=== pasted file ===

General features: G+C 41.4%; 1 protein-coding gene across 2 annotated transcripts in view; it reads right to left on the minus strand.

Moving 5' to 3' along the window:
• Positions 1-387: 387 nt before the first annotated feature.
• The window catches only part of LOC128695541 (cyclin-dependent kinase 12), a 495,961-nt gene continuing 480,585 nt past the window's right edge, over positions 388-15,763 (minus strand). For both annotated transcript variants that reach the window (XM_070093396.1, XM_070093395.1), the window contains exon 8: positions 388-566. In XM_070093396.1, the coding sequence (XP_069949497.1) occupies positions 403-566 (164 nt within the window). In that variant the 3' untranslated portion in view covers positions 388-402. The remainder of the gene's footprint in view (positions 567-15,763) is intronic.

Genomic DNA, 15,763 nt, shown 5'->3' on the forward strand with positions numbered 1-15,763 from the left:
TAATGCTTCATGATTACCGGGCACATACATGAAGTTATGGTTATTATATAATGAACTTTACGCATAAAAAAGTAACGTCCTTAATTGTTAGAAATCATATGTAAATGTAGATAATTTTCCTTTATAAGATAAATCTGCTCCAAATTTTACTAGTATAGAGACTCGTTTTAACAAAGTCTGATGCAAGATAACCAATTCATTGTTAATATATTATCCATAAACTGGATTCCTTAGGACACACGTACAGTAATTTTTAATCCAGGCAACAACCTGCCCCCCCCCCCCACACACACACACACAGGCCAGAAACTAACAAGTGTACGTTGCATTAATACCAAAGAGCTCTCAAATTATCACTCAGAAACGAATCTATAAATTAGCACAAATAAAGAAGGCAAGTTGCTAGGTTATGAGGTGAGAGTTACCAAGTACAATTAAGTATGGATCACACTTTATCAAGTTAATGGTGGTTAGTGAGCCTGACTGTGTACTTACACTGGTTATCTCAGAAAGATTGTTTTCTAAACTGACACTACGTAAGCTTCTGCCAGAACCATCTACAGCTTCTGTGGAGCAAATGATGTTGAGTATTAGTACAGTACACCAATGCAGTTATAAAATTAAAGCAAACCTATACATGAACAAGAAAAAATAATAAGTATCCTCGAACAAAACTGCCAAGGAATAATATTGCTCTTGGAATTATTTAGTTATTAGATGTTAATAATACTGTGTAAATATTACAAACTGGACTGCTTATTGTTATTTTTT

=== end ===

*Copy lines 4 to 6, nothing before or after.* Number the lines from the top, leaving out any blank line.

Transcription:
• The window catches only part of LOC128695541 (cyclin-dependent kinase 12), a 495,961-nt gene continuing 480,585 nt past the window's right edge, over positions 388-15,763 (minus strand). For both annotated transcript variants that reach the window (XM_070093396.1, XM_070093395.1), the window contains exon 8: positions 388-566. In XM_070093396.1, the coding sequence (XP_069949497.1) occupies positions 403-566 (164 nt within the window). In that variant the 3' untranslated portion in view covers positions 388-402. The remainder of the gene's footprint in view (positions 567-15,763) is intronic.

Genomic DNA, 15,763 nt, shown 5'->3' on the forward strand with positions numbered 1-15,763 from the left:
TAATGCTTCATGATTACCGGGCACATACATGAAGTTATGGTTATTATATAATGAACTTTACGCATAAAAAAGTAACGTCCTTAATTGTTAGAAATCATATGTAAATGTAGATAATTTTCCTTTATAAGATAAATCTGCTCCAAATTTTACTAGTATAGAGACTCGTTTTAACAAAGTCTGATGCAAGATAACCAATTCATTGTTAATATATTATCCATAAACTGGATTCCTTAGGACACACGTACAGTAATTTTTAATCCAGGCAACAACCTGCCCCCCCCCCCCACACACACACACACAGGCCAGAAACTAACAAGTGTACGTTGCATTAATACCAAAGAGCTCTCAAATTATCACTCAGAAACGAATCTATAAATTAGCACAAATAAAGAAGGCAAGTTGCTAGGTTATGAGGTGAGAGTTACCAAGTACAATTAAGTATGGATCACACTTTATCAAGTTAATGGTGGTTAGTGAGCCTGACTGTGTACTTACACTGGTTATCTCAGAAAGATTGTTTTCTAAACTGACACTACGTAAGCTTCTGCCAGAACCATCTACAGCTTCTGTGGAGCAAATGATGTTGAGTATTAGTACAGTACACCAATGCAGTTATAAAATTAAAGCAAACCTATACATGAACAAGAAAAAATAATAAGTATCCTCGAACAAAACTGCCAAGGAATAATATTGCTCTTGGAATTATTTAGTTATTAGATGTTAATAATACTGTGTAAATATTACAAACTGGACTGCTTATTGTTATTTTTT